The same is true for all other psychological phenomena such as literacy, violence, and mental illness.
Now I would like to explain the implications macro cultural psychology has for understanding and overcoming the psychology of oppression.
The Psychology of Oppression
Cultural psychology emphasizes that psychology originates in macro cultural factors, embodies their characteristics, and functions to perpetuate them.
It logically follows that oppressive social conditions thus generate oppressed psychology. Martin-Baro provided a clear example of this in his discussion of fatalism.
Fatalism is a way for people to make sense of a world they have found closed and beyond their control; it is an attitude caused and continually reinforced by the oppressive functioning of overall social structures. Marginalized children in favelas, or champas, or other shantytowns of Latin America internalize fatalism not so much because they inherit it from their parents as because it is the fruit of their own experience with society.
Day by day they learn that their efforts in school get them nowhere;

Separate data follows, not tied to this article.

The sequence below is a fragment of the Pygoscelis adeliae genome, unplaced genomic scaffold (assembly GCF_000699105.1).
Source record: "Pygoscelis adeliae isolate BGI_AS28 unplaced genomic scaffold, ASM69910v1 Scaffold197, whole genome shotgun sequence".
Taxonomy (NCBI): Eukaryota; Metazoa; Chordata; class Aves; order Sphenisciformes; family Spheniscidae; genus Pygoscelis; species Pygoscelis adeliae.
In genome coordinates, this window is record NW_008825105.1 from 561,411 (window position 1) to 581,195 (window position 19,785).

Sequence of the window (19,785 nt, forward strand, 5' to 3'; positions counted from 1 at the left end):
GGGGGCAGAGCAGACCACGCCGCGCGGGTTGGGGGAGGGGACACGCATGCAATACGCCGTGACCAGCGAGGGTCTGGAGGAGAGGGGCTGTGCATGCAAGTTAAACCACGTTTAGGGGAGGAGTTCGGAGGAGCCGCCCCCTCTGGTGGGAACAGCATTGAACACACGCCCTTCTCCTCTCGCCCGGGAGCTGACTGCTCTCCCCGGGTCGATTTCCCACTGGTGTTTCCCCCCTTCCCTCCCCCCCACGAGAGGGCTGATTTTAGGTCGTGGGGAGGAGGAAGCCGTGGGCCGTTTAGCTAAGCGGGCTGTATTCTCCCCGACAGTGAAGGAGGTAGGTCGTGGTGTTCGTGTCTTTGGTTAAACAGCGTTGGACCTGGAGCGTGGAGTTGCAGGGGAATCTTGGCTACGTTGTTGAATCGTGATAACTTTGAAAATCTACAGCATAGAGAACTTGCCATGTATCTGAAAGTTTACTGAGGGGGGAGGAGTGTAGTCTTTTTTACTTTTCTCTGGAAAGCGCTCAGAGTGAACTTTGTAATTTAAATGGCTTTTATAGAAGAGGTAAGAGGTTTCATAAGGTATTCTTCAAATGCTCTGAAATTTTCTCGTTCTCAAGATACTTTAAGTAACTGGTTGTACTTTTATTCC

the street does not reward them well for their premature efforts at selling newspapers, taking care of cars, or shining shoes; and therefore it is better not to dream or set goals they will never be able to reach. They learn to be resigned and submissive not so much as the result of the transmission of values through a closed subculture as through the everyday demonstration of how impossible and useless it is to strive to change their situation, when that environment itself forms part of an overall oppressive social system (Martin-Baro, 1994, pp. 210-211).4 Martin-Baro’s description is valuable because it links fatalism to cultural factors. Fatalism reveals problematical aspects of lower class existence that help to justify social reform. If he had linked fatalism to biochemical or interpersonal causes, we can easily see how this would have nullified insights into culture and social reform.